Ofsted has carried out a snap inspection of the school in Southwark archdiocese where governors were sacked and a gay author banned.
Southwark archdiocese has defended its decision to ban gay author Simon James Green from John Fisher Catholic school in Purley, insisting it the school is “an inclusive centre of learning that allows young people to flourish”.
The Department for Education is looking into the dispute in relation to the school’s duties to teach that “everybody has the right to be treated with dignity and respect” under the Equality Act.
Councillor Alisa Flemming, cabinet member for children, young people and learning at Croydon, said: “We deplore the decision to cancel a visit from Simon James Green to John Fisher School, located in neighbouring Sutton and attended by young people from our borough. Croydon is committed to an inclusive, fair and equal society – there is no place for discrimination of any kind in our communities, nor in schools with Croydon pupils.
“We are also deeply concerned to learn that some members of the school governing board have been dismissed. We will be working with our counterparts in the London Borough of Sutton to understand from the Roman Catholic Archdiocese of Southwark what has happened and to seek assurances about the wellbeing of our pupils within the school.”
In this week’s edition of The Tablet, Mike Craven, chair of The Tablet and former chair of governors of Cardinal Vaughan Memorial School, warns: “This disastrous episode will inflict deep and disastrous damage on Catholic education. It reinforces public perceptions of Catholics as prejudiced and Catholic schools places where teachers are second-guessed by bishops and bureaucrats and laity are ignored and marginalised.” He says it will lead taxpayers and politicians to question why hundreds of millions of pounds of public money are being spent to allow a religious institution to reinforce public prejudice against a vulnerable group of young people.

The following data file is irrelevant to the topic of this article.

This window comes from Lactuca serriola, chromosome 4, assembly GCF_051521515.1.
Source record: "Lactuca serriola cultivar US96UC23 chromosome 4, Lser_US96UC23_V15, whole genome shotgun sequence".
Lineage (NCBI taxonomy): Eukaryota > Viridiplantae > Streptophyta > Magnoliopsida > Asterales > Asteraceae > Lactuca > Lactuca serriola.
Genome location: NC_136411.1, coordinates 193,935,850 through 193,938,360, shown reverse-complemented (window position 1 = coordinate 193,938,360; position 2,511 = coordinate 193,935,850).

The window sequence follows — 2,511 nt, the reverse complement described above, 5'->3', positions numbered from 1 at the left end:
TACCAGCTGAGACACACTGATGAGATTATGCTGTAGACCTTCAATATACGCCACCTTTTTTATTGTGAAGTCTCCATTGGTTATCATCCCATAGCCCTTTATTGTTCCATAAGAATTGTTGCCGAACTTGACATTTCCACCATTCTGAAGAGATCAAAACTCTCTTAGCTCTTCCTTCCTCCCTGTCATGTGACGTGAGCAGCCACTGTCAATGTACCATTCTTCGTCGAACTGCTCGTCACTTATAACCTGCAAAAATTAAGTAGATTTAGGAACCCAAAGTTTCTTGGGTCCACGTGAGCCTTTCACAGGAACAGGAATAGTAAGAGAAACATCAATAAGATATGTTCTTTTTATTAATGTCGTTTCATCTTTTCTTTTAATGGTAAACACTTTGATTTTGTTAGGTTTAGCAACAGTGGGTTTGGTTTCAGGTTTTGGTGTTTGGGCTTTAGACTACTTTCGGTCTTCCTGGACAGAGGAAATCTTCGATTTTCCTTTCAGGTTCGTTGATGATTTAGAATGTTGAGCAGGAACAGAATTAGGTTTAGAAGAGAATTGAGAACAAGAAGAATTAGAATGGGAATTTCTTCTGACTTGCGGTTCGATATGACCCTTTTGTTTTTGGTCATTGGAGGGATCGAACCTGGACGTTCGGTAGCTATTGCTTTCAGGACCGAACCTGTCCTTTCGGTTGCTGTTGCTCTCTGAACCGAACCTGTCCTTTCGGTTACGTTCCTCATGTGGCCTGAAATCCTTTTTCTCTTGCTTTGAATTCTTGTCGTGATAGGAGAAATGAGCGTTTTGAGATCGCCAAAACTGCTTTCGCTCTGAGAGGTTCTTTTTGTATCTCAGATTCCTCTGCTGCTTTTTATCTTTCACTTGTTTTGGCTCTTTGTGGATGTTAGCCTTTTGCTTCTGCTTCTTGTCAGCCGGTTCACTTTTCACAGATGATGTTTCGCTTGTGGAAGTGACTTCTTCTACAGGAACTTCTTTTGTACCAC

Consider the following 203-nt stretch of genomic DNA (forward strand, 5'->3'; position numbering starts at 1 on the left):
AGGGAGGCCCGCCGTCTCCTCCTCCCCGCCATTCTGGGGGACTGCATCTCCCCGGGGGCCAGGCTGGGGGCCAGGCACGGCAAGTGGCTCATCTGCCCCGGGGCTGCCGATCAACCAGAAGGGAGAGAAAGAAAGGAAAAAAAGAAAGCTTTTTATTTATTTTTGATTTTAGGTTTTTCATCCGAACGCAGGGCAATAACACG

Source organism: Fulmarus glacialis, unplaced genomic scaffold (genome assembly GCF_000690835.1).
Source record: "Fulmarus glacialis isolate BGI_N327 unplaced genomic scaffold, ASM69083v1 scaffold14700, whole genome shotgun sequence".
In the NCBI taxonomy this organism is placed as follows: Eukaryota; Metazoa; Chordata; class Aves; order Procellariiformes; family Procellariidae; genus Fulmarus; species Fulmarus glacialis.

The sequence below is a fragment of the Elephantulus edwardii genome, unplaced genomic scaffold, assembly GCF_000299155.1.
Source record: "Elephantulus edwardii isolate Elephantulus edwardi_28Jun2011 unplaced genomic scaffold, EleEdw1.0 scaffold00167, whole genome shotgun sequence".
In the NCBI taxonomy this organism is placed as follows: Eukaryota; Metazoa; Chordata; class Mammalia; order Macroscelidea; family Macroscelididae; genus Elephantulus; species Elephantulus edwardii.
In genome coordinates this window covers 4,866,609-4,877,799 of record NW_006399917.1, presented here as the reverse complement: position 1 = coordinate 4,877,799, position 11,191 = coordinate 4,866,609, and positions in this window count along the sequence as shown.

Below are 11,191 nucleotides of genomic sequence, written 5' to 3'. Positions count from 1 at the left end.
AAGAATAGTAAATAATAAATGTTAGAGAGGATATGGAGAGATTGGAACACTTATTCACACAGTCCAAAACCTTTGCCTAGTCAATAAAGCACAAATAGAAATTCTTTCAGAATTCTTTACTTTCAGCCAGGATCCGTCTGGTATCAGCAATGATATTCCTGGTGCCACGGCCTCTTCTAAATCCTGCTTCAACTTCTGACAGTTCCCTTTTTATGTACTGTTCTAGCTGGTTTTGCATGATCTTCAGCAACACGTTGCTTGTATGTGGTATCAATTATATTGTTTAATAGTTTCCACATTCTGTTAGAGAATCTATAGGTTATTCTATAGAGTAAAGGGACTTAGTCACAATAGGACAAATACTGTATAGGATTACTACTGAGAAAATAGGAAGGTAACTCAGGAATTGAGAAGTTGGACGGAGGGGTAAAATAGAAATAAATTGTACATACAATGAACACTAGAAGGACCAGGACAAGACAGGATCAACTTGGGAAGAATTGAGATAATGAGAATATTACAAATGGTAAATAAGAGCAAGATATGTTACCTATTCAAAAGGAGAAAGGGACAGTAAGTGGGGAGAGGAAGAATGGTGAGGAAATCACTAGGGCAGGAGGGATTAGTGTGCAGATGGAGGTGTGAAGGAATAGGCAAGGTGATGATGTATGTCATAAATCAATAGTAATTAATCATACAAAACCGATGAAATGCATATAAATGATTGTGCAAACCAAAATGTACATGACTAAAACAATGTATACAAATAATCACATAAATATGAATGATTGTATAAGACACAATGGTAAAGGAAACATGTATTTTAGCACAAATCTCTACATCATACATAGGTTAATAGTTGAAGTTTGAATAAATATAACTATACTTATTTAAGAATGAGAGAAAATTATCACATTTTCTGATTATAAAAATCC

In its leader column this week, The Tablet questions whether the Church’s prohibition on the physicial expression of love outside heterosexual marriage is still tenable.
And in The Tablet’s letters pages, some volunteers for the pastoral care of LGBT Catholics write that the decision to disinvite the author “will create fear amongst LGBT young people and teachers”, may lead to disengagement from the Church and possibly lead to mental health problems.